Using Adaptive Resonance Theory and Local Optimization to Divide and Conquer Large Scale Traveling Salesman Problems
The Traveling Salesman Problem (TSP) is a very hard optimization problem in the field of operations research. It has been shown to be NP-complete, and is an often-used benchmark for new optimization techniques. One of the main challenges with this problem is that standard, non-AI heuristic approaches such as the Lin-Kernighan algorithm (LK) and the chained LK variant are currently very effective and in wide use for the common fully connected, Euclidean variant that is considered here. This paper presents an algorithm that uses adaptive resonance theory (ART) in combination with a variation of the Lin-Kernighan local optimization algorithm to solve very large instances of the TSP. The primary advantage of this algorithm over traditional LK and chained-LK approaches is the increased scalability and parallelism allowed by the divide-and-conquer clustering paradigm. Tours obtained by the algorithm are lower quality, but scaling is much better and there is a high potential for increasing performance using parallel hardware.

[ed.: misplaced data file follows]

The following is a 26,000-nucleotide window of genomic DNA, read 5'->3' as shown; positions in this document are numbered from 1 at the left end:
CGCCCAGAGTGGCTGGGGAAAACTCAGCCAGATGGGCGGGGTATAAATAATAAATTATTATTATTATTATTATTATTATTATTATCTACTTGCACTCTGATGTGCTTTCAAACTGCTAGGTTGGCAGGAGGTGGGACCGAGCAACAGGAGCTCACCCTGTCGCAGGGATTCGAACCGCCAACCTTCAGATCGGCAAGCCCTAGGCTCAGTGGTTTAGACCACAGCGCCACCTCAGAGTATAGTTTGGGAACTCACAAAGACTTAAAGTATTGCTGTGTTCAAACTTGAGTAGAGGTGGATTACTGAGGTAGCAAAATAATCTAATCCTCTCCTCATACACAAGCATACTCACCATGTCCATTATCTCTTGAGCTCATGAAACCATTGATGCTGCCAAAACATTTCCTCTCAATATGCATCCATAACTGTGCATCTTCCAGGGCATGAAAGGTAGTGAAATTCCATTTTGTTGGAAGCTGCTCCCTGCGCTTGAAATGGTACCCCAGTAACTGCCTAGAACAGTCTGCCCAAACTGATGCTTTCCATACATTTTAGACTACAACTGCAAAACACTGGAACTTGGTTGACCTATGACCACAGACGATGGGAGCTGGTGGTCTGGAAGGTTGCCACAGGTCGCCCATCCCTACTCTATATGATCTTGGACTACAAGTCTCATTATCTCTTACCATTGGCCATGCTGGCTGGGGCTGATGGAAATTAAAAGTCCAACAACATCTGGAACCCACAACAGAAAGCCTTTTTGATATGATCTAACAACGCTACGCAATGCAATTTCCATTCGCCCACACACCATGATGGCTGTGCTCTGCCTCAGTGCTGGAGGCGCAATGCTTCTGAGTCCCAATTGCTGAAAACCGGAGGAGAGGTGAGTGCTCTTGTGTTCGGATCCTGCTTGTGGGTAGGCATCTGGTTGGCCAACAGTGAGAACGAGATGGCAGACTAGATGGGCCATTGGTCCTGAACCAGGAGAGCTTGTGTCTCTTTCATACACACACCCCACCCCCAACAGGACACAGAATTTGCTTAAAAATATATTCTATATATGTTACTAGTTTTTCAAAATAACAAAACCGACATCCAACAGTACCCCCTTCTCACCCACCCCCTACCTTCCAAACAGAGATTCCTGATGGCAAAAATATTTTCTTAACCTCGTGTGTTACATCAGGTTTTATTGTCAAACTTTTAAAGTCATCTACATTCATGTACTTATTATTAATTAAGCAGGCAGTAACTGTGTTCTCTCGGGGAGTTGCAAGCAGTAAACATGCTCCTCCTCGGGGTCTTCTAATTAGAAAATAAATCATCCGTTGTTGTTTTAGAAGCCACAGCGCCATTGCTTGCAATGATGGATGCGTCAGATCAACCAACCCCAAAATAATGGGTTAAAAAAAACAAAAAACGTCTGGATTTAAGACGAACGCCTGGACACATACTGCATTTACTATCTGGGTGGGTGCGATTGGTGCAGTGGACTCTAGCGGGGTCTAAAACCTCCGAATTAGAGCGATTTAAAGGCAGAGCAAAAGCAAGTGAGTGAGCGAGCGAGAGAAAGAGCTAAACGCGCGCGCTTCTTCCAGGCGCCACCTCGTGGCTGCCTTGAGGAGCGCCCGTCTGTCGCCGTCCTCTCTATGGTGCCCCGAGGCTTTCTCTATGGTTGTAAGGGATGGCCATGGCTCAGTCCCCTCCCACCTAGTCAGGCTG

S. A. Mulder and D. C. Wunsch, "Using Adaptive Resonance Theory and Local Optimization to Divide and Conquer Large Scale Traveling Salesman Problems," Proceedings of the International Joint Conference on Neural Networks, vol. 2, no. 1, pp. 1408-1411, Institute of Electrical and Electronics Engineers (IEEE), Jan 2003.
The definitive version is available at http://dx.doi.org/10.1109/IJCNN.2003.1223902
2003 International Joint Conference on Neural Networks (2003: Jul. 20-24, Portland, OR)
Electrical and Computer Engineering
International Standard Serial Number (ISSN)
Article - Conference proceedings
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